The gassing of the geese which normally live around Collins Lake is set to take place sometime within the next two weeks, and the plan to use the geese to feed the hungry is not sitting well with members of the group Geese Peace.
Scotia Mayor Michael McLaughlin announced last week that the geese will be gathered, and the meat will be donated to local food pantries and shelters. The village was contacted by the New York State Conservation Council and asked to take part in the `Hunters Helping the Hungry` program. In spite of community objection, McLaughlin and the village board are standing by their decision to remove and gas the geese on the grounds that they create a health hazard.
Ray Gawless, Scotia resident and a local representative of the council, spoke at the village board meeting in an attempt to educate the audience on the program.
`There are several pantries who are happy to receive what is a healthy and wholesome meat. We avoid wasting a resource that will in turn benefit many people. This program is one that I consider very successful,` said Gawless.
Reponses to the announcement ignited heckling from the crowd as Gawless spoke.
Trustee Armon Benny attempted to regain order by interrupting Gawless, asking `Geese Peace` supporters to allow Gawless to speak.
`Every meeting we listen and listen to your points and we listened with our hearts. We may not agree, but we have common courtesy, its called common courtesy,` said Benny.
McLaughlin told the audience that a public session is a time to allow people to speak, and is not run as a question-and-answer session.
`You will have a chance to speak, we do not yell questions as others are talking, this is how our meetings are run,` said McLaughlin.
Gawless said the breast of the geese would be used after the United States Department of Agriculture testing is done ` at no charge to the village.
Glenville resident Cheryl Chew objected to killing the geese and just giving the meat away to `poor people.`
`I believe you profit from such agreements and your salaries are paid by such arrangements,` Chew said. `We’ve already given the land to the geese, can’t we give them the lake? The volunteers of Geese Peace are almost as beautiful as the geese. They have worked so hard. You are killing us, you are breaking our hearts.`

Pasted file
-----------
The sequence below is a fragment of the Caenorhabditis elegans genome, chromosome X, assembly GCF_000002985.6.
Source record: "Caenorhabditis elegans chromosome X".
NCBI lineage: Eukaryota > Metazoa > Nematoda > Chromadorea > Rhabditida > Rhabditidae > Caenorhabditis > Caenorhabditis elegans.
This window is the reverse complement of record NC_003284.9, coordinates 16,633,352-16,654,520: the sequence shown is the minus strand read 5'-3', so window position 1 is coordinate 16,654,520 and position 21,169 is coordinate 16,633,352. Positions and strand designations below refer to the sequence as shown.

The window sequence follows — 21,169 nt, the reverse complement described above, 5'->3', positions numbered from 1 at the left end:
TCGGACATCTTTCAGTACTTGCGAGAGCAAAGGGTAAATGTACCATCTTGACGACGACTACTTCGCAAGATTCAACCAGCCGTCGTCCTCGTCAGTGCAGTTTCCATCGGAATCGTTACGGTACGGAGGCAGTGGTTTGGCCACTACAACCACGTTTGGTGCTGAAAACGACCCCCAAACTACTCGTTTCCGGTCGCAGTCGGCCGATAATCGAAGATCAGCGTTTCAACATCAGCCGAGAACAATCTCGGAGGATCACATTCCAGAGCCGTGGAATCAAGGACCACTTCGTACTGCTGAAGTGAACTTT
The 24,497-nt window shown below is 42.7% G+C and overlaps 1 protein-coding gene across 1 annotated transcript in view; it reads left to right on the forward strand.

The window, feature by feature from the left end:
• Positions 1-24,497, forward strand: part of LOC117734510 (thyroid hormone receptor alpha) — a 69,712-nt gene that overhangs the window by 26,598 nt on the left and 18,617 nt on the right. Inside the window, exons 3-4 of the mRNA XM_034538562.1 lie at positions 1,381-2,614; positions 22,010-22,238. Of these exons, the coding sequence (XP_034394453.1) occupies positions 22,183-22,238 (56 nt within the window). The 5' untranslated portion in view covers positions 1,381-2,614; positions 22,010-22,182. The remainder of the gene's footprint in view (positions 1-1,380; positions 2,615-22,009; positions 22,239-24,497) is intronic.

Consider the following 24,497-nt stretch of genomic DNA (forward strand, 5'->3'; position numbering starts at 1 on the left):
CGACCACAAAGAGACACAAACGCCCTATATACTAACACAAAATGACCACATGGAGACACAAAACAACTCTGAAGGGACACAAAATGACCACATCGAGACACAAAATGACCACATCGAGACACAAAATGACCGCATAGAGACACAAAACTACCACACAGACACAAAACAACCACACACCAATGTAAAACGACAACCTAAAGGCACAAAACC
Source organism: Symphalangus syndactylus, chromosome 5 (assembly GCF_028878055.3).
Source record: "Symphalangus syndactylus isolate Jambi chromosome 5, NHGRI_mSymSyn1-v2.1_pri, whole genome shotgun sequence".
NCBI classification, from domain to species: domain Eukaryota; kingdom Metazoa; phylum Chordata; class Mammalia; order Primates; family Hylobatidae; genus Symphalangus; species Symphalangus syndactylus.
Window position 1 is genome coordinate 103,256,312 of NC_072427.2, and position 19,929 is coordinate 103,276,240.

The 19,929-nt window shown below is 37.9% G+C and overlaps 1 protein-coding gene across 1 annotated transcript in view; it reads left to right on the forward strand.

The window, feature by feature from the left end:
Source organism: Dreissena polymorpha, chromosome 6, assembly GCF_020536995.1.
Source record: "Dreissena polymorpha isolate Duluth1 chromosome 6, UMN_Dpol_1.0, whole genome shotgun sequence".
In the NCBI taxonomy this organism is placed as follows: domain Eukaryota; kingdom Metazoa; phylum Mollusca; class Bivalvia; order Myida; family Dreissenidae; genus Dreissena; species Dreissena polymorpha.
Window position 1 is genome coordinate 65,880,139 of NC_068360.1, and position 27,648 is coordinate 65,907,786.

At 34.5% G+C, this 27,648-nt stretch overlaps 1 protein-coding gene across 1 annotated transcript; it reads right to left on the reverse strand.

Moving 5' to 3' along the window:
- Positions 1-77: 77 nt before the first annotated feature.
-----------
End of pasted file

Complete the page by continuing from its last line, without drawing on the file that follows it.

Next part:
Delmar resident Ward Stone, a New York state pathologist and hunter, spoke as a supporter for the group saying geese are raised to stock and release in parks lakes and ponds.
`We build ponds, parks and golf courses,` he said. `These are places that attract geese. I am opposed to the killing of the geese planned for June, July and for future years unless a clear health risk is apparent. There are thousands of Canadian geese living in the Capital District and in non-hunting areas. We need to find an overall plan to teach our children you don’t kill something because it’s a nuisance.`
For the past few weeks, volunteers have worked `shifts` in an attempt to scare the geese from the water. Geese Peace` spokeswoman Laura Brown said the plan is working and the geese are fleeing the area.
`Our group of volunteers asks that you implement a plan for an effective way to remove the geese in an non-lethal way and that you produce a population management plan,` said Brown.
Sunnyside Road resident Cindy Pytlovany, whose residence sits on the lake, said she woke up Wednesday morning to see between 120-150 geese on the island at Collins Lake.
`There were a minimum of 120-150 geese this morning,` Pytlovany said. `They are moving onto our lawns. My neighbor had about 35 geese in his backyard this week. When they leave the park they do not travel far.`
Spokespersons of `Geese Peace` issued the following statement on Tuesday regarding the boycott of Freedom Park’s Independence Day event:
`In a recent meeting of the Save the Geese steering committee, the group decided to launch `Skip Scotia,` a boycott of Scotia’s Fourth of July celebration in Collins Park, to be held on Friday, June 30. The Save the Geese group asks residents to instead attend Clifton Park’s Fourth of July festivities, to be held on Tuesday, July 4, in celebration of Independence Day and Clifton Park’s recent adoption of humane non-lethal methods to reduce their Canada goose population, including the use of border collies.`
Brown said she feels even with the numbers of the geese diminishing she knows it is far from over.
In other village business, a proposal was passed to introduce a curfew law. The law would require children under the age of 18 to be off village streets by 11 p.m. Sunday through Thursday and by midnight Friday and Saturday.
`There will be of course exceptions to the rule such as school functions. With vandalism and loitering, it’s time to introduce such a law,` said McLaughlin.“